Hamstrings Strain



The damage may happen slowly over time or from an injury. Causes may be:

  • Stretching the muscle too fast or too far
  • Putting sudden stress on the muscles when they are not ready for the stress

Risk Factors

This problem is more common in male athletes. It is also more common in athletes whose sports involve high bursts of speed, such as running, hurdling, jumping, and kicking.

Other things that may raise the risk are:

  • Prior hamstring injury
  • Not warming up muscles before using them
  • Muscles that are too tight or weak
  • Fatigue
  • An imbalance between the hamstring and quadricep muscles



Problems may be:

  • Pain in the back of the thigh
  • Swelling and bruising in the back of the thigh
  • Hamstring tightness or weakness
  • Problems moving the leg
  • A popping feeling at the time of the injury


The doctor will ask about your symptoms and health history. You may be asked about the activities that you do. An exam will be done on the leg. This is often enough to make the diagnosis.

Images may be taken to find out how much damage there is. This can be done with:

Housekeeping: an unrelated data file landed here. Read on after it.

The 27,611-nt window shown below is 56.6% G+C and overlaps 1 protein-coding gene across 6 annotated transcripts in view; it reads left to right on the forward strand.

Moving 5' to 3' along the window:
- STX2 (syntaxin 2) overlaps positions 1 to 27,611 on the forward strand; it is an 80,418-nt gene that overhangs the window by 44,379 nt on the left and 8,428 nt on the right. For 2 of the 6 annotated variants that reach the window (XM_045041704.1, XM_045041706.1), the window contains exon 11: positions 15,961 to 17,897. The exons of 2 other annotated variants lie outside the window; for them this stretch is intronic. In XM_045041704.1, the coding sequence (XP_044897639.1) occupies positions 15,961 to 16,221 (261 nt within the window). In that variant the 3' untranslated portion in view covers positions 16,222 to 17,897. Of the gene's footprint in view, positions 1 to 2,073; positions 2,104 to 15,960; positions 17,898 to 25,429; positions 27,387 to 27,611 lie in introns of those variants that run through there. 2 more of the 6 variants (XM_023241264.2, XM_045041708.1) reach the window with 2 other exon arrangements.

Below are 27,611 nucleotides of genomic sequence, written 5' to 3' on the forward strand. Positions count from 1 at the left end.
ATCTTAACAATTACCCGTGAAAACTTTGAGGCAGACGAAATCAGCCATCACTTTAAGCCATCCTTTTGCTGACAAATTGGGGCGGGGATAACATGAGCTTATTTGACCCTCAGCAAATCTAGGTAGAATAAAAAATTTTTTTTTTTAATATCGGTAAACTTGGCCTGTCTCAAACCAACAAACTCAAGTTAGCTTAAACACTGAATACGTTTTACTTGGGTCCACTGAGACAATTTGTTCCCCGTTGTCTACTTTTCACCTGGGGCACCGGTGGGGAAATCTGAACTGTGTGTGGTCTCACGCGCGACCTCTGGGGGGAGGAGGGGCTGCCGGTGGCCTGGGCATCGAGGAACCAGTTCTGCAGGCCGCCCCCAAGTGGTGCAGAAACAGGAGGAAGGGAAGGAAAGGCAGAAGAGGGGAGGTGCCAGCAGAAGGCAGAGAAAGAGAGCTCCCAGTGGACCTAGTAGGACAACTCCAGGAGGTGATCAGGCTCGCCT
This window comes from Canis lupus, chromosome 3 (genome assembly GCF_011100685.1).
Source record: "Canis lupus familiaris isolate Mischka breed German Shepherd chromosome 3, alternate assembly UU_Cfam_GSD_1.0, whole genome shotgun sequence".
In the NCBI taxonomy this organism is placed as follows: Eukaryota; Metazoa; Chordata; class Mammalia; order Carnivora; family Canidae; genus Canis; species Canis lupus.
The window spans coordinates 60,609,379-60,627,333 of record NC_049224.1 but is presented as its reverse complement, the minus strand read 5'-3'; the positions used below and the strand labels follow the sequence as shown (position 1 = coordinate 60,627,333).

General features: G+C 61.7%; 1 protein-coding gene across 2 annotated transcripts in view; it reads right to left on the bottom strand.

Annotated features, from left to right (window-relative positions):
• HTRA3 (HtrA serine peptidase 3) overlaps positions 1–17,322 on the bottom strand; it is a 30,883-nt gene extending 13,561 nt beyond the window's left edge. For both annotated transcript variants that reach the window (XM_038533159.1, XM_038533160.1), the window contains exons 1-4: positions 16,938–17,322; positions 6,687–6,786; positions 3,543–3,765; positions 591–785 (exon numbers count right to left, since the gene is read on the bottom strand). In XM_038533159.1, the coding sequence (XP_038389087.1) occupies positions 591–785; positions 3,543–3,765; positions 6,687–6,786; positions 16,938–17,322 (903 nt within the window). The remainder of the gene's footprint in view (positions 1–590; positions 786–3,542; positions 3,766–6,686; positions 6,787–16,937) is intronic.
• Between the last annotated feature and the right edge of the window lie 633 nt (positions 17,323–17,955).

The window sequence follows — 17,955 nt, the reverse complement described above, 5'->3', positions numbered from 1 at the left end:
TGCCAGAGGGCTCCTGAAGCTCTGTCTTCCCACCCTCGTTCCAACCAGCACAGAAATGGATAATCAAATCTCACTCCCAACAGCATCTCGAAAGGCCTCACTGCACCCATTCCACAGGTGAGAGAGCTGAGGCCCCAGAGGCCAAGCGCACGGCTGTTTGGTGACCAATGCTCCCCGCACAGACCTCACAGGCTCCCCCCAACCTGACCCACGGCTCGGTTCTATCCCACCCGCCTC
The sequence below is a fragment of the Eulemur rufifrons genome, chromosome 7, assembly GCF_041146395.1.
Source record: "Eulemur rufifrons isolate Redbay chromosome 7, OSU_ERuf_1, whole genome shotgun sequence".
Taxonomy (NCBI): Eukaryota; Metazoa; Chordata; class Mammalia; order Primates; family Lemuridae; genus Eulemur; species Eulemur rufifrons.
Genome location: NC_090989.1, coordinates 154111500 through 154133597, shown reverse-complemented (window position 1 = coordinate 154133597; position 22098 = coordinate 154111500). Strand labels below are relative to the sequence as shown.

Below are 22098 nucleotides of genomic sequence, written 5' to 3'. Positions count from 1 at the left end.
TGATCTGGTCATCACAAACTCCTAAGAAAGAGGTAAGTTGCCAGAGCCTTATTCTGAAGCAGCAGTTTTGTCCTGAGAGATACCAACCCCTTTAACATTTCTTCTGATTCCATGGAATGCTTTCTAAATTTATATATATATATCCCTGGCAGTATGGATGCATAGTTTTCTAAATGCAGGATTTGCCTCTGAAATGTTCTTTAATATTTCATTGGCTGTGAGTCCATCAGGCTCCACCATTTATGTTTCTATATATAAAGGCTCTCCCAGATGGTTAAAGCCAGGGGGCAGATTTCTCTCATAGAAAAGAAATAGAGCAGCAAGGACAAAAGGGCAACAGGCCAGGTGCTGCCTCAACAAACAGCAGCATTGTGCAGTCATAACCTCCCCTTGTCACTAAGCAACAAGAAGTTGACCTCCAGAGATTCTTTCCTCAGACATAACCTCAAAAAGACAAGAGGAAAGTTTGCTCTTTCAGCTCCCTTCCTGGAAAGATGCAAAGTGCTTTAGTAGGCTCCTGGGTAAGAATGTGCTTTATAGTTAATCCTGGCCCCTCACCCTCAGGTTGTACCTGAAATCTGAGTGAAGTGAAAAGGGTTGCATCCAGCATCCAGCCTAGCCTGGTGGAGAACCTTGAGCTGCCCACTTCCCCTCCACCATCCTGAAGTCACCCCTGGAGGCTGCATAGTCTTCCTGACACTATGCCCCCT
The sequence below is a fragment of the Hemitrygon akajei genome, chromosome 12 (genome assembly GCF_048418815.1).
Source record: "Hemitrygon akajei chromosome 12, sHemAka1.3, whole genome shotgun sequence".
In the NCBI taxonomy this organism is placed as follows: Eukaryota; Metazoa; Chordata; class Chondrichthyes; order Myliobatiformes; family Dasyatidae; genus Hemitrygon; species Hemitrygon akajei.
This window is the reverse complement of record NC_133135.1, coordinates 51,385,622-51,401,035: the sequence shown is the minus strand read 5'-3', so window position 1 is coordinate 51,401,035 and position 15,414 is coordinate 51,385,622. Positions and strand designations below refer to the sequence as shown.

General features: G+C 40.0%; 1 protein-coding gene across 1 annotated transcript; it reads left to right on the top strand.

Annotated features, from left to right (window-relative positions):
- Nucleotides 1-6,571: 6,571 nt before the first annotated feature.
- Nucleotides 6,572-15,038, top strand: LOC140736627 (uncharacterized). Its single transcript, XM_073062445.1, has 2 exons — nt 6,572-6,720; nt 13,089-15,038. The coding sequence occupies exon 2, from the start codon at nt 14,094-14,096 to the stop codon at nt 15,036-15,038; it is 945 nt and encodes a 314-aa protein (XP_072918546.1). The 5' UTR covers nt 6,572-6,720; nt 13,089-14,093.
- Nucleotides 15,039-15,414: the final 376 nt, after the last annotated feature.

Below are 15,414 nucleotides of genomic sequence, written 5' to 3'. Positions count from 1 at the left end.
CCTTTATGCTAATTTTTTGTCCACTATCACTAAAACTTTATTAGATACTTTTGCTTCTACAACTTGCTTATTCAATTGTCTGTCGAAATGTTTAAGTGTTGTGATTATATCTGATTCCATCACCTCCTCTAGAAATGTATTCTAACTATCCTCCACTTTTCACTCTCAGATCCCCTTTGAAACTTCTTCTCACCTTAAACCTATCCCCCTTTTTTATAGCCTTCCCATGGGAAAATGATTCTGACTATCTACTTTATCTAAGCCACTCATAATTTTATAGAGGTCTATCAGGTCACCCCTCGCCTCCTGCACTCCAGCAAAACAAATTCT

• X-ray
  • MRI scan



A small strain may heal in a few days. Severe strains may take a few months. Treatment may include:

  • Supportive care, such as rest, ice, compression, and elevating the leg
  • Crutches to keep weight off of the leg
  • Medicine to ease pain and swelling
  • Exercises to help with strength, flexibility, and range of motion


To lower the risk of a hamstring strain:

  • Strengthening the muscles in the legs
  • Warming up before activity

This content is reviewed regularly and is updated when new and relevant evidence is made available. This information is neither intended nor implied to be a substitute for professional medical advice. Always seek the advice of your physician or other qualified health provider prior to starting any new treatment or with questions regarding a medical condition.

Edits to original content made by Denver Health.